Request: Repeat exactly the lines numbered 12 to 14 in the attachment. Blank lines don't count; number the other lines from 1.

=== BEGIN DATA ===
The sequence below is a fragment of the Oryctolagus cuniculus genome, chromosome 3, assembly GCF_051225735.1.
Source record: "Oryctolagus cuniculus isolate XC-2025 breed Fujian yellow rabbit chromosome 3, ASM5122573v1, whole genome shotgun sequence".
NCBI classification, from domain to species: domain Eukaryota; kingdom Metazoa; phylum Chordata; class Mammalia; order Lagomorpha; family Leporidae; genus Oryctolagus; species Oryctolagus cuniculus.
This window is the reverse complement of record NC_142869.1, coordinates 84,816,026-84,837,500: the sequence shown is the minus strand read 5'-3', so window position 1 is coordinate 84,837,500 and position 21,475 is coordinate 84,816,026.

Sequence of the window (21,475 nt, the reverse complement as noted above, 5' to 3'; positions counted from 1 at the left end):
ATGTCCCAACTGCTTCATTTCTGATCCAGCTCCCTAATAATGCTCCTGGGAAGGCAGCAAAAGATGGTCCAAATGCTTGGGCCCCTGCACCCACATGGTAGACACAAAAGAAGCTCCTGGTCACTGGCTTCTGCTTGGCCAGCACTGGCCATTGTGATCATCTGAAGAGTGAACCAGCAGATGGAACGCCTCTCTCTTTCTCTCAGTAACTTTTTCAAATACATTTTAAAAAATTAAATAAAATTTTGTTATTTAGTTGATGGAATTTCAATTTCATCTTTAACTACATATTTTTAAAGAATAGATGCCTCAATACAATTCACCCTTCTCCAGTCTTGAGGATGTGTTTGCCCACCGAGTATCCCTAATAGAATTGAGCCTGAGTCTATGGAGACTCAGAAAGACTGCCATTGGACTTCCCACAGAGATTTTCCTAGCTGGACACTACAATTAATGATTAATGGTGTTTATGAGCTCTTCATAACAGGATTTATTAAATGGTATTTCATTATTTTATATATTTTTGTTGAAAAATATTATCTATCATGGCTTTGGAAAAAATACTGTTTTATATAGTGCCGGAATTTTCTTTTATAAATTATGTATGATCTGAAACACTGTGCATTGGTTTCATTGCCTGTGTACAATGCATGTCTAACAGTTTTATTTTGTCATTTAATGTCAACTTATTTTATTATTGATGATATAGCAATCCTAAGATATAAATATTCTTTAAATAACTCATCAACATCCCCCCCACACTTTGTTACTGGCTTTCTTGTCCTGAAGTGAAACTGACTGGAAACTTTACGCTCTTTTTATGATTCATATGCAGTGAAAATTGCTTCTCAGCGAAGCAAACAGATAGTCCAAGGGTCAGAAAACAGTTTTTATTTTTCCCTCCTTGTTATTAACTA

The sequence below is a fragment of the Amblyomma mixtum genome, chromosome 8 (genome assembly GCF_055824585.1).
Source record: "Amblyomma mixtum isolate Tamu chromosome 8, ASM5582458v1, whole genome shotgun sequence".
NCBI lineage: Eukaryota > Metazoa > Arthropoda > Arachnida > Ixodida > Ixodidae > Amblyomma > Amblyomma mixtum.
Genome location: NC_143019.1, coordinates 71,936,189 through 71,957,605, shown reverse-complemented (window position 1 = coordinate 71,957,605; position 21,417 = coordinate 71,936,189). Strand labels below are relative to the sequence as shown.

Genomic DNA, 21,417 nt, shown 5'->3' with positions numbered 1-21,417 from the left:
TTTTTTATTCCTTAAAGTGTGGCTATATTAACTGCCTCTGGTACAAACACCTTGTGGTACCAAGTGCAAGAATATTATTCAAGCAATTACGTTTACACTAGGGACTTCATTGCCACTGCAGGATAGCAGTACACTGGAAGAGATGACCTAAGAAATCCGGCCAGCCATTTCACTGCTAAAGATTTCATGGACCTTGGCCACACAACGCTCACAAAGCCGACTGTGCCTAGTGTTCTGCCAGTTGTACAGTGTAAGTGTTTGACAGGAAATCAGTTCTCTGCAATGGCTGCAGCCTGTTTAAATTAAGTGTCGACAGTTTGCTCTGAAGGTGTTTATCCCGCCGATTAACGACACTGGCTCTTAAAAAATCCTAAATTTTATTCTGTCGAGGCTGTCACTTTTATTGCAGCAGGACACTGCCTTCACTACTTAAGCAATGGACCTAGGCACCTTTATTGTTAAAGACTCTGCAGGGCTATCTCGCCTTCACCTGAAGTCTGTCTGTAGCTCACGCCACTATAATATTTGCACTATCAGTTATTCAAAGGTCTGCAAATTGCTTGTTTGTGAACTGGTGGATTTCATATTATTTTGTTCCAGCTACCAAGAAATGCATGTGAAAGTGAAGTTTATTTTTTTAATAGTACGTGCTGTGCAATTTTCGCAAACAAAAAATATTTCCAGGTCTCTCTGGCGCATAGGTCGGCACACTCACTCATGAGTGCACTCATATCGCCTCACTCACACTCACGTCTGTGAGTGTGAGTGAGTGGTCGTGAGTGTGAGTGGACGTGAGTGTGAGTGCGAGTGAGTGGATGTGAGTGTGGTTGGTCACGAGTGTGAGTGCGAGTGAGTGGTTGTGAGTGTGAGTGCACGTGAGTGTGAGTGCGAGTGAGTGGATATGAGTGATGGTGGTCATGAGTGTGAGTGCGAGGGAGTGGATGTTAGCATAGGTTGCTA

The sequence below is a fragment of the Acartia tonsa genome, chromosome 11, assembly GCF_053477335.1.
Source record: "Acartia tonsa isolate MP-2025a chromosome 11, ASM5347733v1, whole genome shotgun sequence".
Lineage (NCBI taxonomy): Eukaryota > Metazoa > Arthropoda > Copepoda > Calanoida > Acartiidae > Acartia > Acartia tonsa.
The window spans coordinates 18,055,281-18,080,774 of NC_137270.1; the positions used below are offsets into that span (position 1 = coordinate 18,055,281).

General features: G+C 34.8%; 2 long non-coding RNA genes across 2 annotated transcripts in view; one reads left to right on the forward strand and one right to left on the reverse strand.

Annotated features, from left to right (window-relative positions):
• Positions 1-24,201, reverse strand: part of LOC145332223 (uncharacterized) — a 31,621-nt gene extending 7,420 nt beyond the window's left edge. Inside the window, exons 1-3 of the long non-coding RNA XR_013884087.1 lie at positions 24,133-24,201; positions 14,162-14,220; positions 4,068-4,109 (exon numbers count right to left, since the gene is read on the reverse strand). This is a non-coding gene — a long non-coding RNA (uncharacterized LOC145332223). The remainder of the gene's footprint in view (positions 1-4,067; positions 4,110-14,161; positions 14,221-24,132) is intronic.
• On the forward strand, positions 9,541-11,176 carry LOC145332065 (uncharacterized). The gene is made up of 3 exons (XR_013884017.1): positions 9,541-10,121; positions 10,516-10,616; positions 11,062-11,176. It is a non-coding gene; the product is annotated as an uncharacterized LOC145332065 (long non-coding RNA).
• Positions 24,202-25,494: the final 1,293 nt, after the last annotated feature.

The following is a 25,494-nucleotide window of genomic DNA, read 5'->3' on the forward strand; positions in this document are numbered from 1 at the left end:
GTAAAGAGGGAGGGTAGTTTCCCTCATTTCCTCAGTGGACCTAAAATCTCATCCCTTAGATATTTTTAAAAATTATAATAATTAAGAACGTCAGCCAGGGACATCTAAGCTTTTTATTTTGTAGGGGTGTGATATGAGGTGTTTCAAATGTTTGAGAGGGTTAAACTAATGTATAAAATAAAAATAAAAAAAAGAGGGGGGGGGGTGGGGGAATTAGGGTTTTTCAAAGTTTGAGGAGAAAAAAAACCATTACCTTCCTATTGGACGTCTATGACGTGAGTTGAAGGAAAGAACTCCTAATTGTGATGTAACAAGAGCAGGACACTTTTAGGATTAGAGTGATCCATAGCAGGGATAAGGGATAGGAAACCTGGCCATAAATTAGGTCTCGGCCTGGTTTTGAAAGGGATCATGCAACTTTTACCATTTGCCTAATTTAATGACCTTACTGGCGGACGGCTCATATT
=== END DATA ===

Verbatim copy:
TTTTTTATTCCTTAAAGTGTGGCTATATTAACTGCCTCTGGTACAAACACCTTGTGGTACCAAGTGCAAGAATATTATTCAAGCAATTACGTTTACACTAGGGACTTCATTGCCACTGCAGGATAGCAGTACACTGGAAGAGATGACCTAAGAAATCCGGCCAGCCATTTCACTGCTAAAGATTTCATGGACCTTGGCCACACAACGCTCACAAAGCCGACTGTGCCTAGTGTTCTGCCAGTTGTACAGTGTAAGTGTTTGACAGGAAATCAGTTCTCTGCAATGGCTGCAGCCTGTTTAAATTAAGTGTCGACAGTTTGCTCTGAAGGTGTTTATCCCGCCGATTAACGACACTGGCTCTTAAAAAATCCTAAATTTTATTCTGTCGAGGCTGTCACTTTTATTGCAGCAGGACACTGCCTTCACTACTTAAGCAATGGACCTAGGCACCTTTATTGTTAAAGACTCTGCAGGGCTATCTCGCCTTCACCTGAAGTCTGTCTGTAGCTCACGCCACTATAATATTTGCACTATCAGTTATTCAAAGGTCTGCAAATTGCTTGTTTGTGAACTGGTGGATTTCATATTATTTTGTTCCAGCTACCAAGAAATGCATGTGAAAGTGAAGTTTATTTTTTTAATAGTACGTGCTGTGCAATTTTCGCAAACAAAAAATATTTCCAGGTCTCTCTGGCGCATAGGTCGGCACACTCACTCATGAGTGCACTCATATCGCCTCACTCACACTCACGTCTGTGAGTGTGAGTGAGTGGTCGTGAGTGTGAGTGGACGTGAGTGTGAGTGCGAGTGAGTGGATGTGAGTGTGGTTGGTCACGAGTGTGAGTGCGAGTGAGTGGTTGTGAGTGTGAGTGCACGTGAGTGTGAGTGCGAGTGAGTGGATATGAGTGATGGTGGTCATGAGTGTGAGTGCGAGGGAGTGGATGTTAGCATAGGTTGCTA

The sequence below is a fragment of the Acartia tonsa genome, chromosome 11, assembly GCF_053477335.1.
Source record: "Acartia tonsa isolate MP-2025a chromosome 11, ASM5347733v1, whole genome shotgun sequence".